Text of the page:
to produce a new equation of state suitable for use in relic density calculations. As an example,
we show that relic densities calculated by the dark matter package DarkSUSY receive corrections
of several per cent, within the observational accuracy of the Planck CMB mission, due for launch
in 2007.

A lot of effort in lattice simulations over the last years has been devoted to studies of the QCD deconfinement transition. Most state-of-the-art simulations use rooted staggered fermions, while Wilson fermions are affected by large systematic uncertainties, such as coarse lattices or heavy sea quarks. Here we report on an ongoing study of the transition, using two degenerate flavours of nonperturbatively O(a) improved Wilson fermions. We start with Nt = 12 and 16 lattices and pion masses of 600 to 450 MeV, aiming at chiral and continuum limits with light quarks.

Recently, an approximate SU(4) chiral spin-flavour symmetry was observed in multiplet patterns of QCD meson correlation functions, in a temperature range above the chiral crossover. This symmetry is larger than the chiral symmetry of massless QCD, and can only arise effectively when colour-electric quark-gluon interactions dynamically dominate the quantum effective action. At temperatures about three times the crossover temperature, these patterns disappear again, indicating the screening of colour-electric interactions, and the expected chiral symmetry is recovered. In this contribution we collect independent evidence for such an intermediate temperature range, based on screening masses and the pion spectral function. Both kinds of observables behave non-perturbatively in this window, with resonance-like peaks for the pion and its first excitation disappearing gradually with temperature. Using symmetry arguments and the known behaviour of screening masses at small densities, we discuss how this chiral spin symmetric band continues into the QCD phase diagram.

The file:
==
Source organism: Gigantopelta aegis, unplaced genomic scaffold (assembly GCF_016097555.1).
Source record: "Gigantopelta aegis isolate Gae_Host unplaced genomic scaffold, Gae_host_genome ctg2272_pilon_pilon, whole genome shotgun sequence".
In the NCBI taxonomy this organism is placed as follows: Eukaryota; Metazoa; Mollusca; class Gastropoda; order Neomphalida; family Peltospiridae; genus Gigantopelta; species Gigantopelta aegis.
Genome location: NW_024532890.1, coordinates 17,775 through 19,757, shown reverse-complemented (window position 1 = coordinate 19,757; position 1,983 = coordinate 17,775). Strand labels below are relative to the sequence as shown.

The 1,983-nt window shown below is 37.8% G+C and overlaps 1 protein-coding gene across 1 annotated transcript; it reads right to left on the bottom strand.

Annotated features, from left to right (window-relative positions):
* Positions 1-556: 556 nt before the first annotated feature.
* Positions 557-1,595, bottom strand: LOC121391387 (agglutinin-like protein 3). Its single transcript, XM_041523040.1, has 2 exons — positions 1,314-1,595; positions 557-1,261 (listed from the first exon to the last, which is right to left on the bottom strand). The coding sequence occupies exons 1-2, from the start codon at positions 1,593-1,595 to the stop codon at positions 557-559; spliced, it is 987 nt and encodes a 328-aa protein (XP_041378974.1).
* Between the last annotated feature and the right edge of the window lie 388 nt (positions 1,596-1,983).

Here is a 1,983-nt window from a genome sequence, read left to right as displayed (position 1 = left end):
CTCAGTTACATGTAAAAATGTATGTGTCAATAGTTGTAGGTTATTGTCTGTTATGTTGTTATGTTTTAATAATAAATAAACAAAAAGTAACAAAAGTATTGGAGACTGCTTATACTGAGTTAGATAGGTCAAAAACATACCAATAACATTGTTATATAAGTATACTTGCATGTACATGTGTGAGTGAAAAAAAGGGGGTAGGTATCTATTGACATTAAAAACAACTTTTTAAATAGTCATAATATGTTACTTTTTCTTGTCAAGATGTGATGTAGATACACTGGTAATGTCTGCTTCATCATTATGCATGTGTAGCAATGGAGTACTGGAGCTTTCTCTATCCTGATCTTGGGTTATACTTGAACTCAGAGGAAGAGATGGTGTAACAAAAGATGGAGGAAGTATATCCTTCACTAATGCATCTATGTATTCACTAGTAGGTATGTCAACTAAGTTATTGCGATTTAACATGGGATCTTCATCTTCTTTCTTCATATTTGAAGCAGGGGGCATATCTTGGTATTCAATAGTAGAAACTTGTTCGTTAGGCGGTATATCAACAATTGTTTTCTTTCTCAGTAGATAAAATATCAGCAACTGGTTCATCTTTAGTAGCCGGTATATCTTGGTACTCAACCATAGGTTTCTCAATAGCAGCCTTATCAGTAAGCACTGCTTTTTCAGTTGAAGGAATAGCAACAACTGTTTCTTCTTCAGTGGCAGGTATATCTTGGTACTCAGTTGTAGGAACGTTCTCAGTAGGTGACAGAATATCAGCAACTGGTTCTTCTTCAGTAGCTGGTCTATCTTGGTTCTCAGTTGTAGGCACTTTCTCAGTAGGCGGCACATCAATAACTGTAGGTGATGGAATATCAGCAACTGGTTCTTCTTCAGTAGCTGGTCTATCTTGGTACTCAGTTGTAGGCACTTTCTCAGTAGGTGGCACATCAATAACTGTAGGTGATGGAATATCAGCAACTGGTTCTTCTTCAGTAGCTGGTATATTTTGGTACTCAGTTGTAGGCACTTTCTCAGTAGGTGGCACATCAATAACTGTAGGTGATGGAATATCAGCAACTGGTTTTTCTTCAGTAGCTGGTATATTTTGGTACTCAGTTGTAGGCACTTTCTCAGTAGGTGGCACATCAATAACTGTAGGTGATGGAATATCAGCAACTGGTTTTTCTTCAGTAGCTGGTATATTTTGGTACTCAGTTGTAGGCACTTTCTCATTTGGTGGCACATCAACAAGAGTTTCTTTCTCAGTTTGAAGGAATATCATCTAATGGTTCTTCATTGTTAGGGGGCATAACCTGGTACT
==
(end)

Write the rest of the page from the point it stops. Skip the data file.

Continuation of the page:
For a long time, strong coupling expansions have not been applied systematically in lattice QCD thermodynamics, in view of the success of numerical Monte Carlo studies. The persistent sign problem at finite baryo-chemical potential, however, has motivated investigations using these methods, either by themselves or combined with numerical evaluations, as a route to finite density physics. This article reviews the strategies, by which a number of qualitative insights have been attained, notably the emergence of the hadron resonance gas or the identification of the onset transition to baryon matter in specific regions of the QCD parameter space. For the simpler case of Yang–Mills theory, the deconfinement transition can be determined quantitatively even in the scaling region, showing possible prospects for continuum physics.